Arrington's keynote at FOWA



The future Of Web Apps started with a session from TechCrunch‘s Mike Arrington.  I have heard him speak before and he moderated a panel I was on.  I am glad to say he kept his content pretty fresh and interesting.

Mike (RSS feed up to 260,000 now :-)) starts with apologising to the crowd for closing TechCrunchUK and not covering the market properly.  Remember the vaudeville ?

His talk is entitled “The Magic Formula” i.e. what’s the right formula for creating a great startup … noting immediately and rightly that most great entrepreneurs ignore these rules, alluding to Kevin Rose who seems to be sleeping late.  This feeds nicely into the recent post by Saul Klein, his “statement of intent” as it were upon joining Index (more on this later).

Mike starts with a discussion of the Bubble2.0 ($600M invested by VC in Web2) but immediately counteracting with the $1.65bn paid for YouTube (3x the overall money) and the $1bn+ reported bid on Facebook.  Bradley Horowitz, who is in the room, “can neither confirm nor deny”.  I think comparing numbers is missing the point: there aren’t enough exits.

He moves on to make the point I most agree with: the endgame is really not del.icio.us or flickr, the best is yet to come and is starting to emerge.

For entrepreneurs, the focus for him should be on:

  1. invent a market / destroy a market / remove friction
  2. have a business plan (he put that in to place Carson but thinks … really not)
  3. have a revenue model
  4. build it cheap, test the waters (it’s really ok if it does not scale in the early days)
  5. avoid a high burn rate (stay hungry, pretend you don’t have any money)

However… YouTube

  1. threw away their original business plan
  2. lost a founder
  3. flounted copyright law
  4. had no obvious revenue model

It worked because (a) the removed friction by providing a much needed service – IPTV (and not user generated videos) (b) first to market (c) so much growth that everything esle became irrelevant and money poured in to cover the burn rate.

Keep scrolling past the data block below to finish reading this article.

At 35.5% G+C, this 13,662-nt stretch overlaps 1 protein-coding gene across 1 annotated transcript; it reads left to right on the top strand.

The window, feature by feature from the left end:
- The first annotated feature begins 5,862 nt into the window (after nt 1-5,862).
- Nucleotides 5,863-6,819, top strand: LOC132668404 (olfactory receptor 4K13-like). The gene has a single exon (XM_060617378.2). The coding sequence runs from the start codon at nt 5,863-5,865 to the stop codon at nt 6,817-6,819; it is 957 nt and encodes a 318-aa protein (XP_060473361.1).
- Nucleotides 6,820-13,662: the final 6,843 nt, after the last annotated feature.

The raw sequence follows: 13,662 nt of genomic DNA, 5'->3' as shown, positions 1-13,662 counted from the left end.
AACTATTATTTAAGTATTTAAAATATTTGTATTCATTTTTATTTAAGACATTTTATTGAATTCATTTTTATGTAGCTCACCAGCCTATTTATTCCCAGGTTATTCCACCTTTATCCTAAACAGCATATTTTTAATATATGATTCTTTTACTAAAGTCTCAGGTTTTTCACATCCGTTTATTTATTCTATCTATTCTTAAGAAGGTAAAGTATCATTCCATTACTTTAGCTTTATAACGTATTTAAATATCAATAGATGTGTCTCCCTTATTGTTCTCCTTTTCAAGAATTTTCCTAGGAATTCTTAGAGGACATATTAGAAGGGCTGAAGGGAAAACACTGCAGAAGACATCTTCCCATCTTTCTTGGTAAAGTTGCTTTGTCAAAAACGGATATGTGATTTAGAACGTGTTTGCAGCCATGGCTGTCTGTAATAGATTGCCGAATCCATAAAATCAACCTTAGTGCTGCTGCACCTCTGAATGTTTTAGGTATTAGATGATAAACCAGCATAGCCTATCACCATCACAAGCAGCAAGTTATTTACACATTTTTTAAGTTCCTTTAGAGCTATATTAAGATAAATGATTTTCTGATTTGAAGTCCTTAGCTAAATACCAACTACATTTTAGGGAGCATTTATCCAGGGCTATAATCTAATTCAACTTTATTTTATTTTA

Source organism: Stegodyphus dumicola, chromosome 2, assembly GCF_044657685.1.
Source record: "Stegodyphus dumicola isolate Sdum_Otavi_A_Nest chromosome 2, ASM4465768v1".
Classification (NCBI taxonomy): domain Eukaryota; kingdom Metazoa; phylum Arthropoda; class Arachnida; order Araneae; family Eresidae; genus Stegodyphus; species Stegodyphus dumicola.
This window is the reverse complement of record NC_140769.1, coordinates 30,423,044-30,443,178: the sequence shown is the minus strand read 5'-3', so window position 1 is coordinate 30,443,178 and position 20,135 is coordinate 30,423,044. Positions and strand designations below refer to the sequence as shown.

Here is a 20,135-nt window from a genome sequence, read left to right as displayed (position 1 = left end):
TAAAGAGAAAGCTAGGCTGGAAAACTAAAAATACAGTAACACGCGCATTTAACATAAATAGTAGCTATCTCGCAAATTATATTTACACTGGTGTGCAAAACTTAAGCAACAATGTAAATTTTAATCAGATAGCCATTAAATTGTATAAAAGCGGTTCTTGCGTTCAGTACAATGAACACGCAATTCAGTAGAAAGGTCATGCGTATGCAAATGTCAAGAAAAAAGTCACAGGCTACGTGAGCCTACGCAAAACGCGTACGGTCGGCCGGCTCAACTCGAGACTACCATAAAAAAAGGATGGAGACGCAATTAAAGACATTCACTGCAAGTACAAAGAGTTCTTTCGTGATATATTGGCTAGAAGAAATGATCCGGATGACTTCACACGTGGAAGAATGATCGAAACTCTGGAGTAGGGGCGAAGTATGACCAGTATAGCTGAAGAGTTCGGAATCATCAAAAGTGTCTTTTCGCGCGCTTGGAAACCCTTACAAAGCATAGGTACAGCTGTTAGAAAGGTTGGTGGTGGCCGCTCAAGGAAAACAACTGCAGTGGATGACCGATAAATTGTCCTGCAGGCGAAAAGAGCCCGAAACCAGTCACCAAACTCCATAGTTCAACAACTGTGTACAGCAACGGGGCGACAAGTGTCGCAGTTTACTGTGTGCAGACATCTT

Some great case studies:

  • MyBlogLog: launched October 06, acquired Jan 07, never raised a venture round, grew purely virally
  • AmieStreet: could this be the Digg of Music ?  Launched mid 2006.  Artists upload, users download, creating demand.  The price per download increase based on how many times they get downloaded, up to $0.99.  Here is a free market based pricing system for new music.  Fantastic.
  • 1800-Free-411: Free business information, place an ad before you get the phone number (highly relevant of course).  Has taken over 3% of the US market. 

Moves on to shared attributes of winners.  I’ll pass on these.  But shared attributes of losers:

  • poor founder / team choices (the early C player)
  • lifestyle / ego entrepreneurs
  • raising or spending too much money
  • over-business-plannning
  • forgot to scale (don’t be a friendster)

Opportunities identified by Mike:

  1. Online / Offline
    • Adobe Appollo (run apps offline and online seamlessly) opens so many opportunities … incredibly easy to develop (you can now do Flickr and Picasa with the same app)
    • Firefox 3.0 is working on this
    • File system + html / flash / ajax
  2. DRM and Music/Movies/TV
  3. Data and service portability (teqlo, nings, pipes) … very important for freeing user’s data, even tough no one has found a way to make money off this yet
  4. Mobile (yawn) preferably#@ going around the carriers

Some new ideas for me, some oversimplifications (raising too much money is a primary reason why people fail — I will argue that one in a separate post), overall a great session.  The guy  deserves everything  that is happening to him.

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